Home' Trinidad and Tobago Guardian : September 12th 2013 Contents SEPTEMBER 2013 • WEEK TWO www.guardian.co.tt BUSINESS GUARDIAN
ENERGY | BG9
Petrotrin president Khalid Hassanali has said
the fiscal incentives announced in the budget
for mature field development, improved
capital allowances for exploration, devel-
opment and work overs will lead to an
increase in production at the state owned
In a telephone interview on Tuesday, Hassanali said,
"The measures are welcomed because it will mean that
some of the fields that were not economic for Petrotrin
to produce will now become viable, and it will also lead
to an increase in partnerships with Petrotrin and other
companies as we try to first of all arrest the decline and
then increase production."
Asked if this meant that the State owned company will
be farming and leasing out more
acreage to the private sector, Hassanali
said, "That is a sensitive topic, but I
will say that we will have more part-
In his 2013/2014 budget presentation, Finance Minister
Larry Howai said Government was proposing a tax incentive
to ensure idle wells could be brought back into produc-
"I propose to allow 100 per cent of the total costs of
work-overs and qualifying side-tracks in the year incurred.
This will have an impact of attracting investment in already
producing and idle wells" the Finance Minister told the
Hassanali said Petrotrin had already made some progress
in increasing production in its Trinmar operations, but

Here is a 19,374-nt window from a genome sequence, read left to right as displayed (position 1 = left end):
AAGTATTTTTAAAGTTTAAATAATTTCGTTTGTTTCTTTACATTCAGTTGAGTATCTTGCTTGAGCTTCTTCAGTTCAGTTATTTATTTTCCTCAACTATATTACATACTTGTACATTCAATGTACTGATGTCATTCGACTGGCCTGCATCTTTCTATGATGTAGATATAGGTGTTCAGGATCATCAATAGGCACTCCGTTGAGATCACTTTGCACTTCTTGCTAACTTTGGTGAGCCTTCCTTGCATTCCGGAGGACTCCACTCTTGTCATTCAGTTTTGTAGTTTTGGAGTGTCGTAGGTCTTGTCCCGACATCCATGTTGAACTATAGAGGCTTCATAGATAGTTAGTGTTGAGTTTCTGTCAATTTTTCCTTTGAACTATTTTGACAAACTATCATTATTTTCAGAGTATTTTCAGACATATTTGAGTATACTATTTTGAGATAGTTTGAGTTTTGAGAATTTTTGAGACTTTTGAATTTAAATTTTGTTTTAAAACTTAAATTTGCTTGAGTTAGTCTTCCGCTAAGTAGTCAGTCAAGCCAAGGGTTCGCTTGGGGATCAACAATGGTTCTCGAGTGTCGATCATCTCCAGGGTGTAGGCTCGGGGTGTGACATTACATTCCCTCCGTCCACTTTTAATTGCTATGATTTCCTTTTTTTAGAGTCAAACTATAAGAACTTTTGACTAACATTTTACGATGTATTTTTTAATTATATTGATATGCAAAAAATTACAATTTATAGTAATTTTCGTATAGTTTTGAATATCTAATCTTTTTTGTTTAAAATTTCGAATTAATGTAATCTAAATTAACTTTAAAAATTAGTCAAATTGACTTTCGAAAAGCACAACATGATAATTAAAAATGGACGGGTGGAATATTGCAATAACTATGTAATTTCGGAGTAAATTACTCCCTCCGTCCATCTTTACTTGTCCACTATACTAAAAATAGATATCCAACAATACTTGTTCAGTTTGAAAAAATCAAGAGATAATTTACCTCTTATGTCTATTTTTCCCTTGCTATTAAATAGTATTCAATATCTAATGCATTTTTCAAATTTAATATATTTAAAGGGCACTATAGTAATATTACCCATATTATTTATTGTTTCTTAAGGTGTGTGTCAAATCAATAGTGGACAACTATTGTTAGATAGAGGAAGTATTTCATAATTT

insisted the increase in production would have been more
pronounced had it not been for the challenges of poor
Energy Chamber's response:
The Energy Chamber said it welcomed the extension of
fiscal incentives on mature field development, improved
capital allowances for exploration, development and work-
overs as well as wear and tear allowances for gas compression
According to a release from the chamber, the improved
exploration and development capital allowances will ensure
that a number of crucial oil and gas development projects,
that previously did not give oil and gas companies the
needed rates of return to sanction investment decisions,
are now economic. This should enable the necessary massive
injections of capital to be made available for the develop-
ments to go ahead.
It said, "The decision to allow the carry forward of the
20 per cent tax credit against the Supplemental Petroleum
Tax for mature field development is an encouraging move,
especially for small oil companies with
lower overall tax bills."
"The chamber is also hopeful spe-
cific tax allowances on work overs and
qualifying side tracks will also help
maintain the levels of oil and gas production, especially
from smaller independent lease and farm out operators."
Helena Inniss-King, energy consultant and former director
of resource management at the Ministry of Energy, said
the measure was more likely to halt the decline rather than
increase crude production.
In an interview from Columbia where she is attending
a conference as president of the Geological Society of T&T,
Inniss King said, "I can t speak to Petrotrin, but with
respect to a real increase in crude oil production, we need
to find new reserves."
Inniss-King said Repsol s aggressive exploration pro-
gramme, if successful, was also likely to bring some relief
to the constant decline in reserves, but added these were
not short-term goals.
The Government should not expect maxi-taxi operators to convert
from diesel fuel to compressed natural gas (CNG) unless it is prepared
to pay up front for the conversion.
Linus Phillip, president of the Route Two Maxi-Taxi Association,
told the Business Guardian in a telephone interview on Tuesday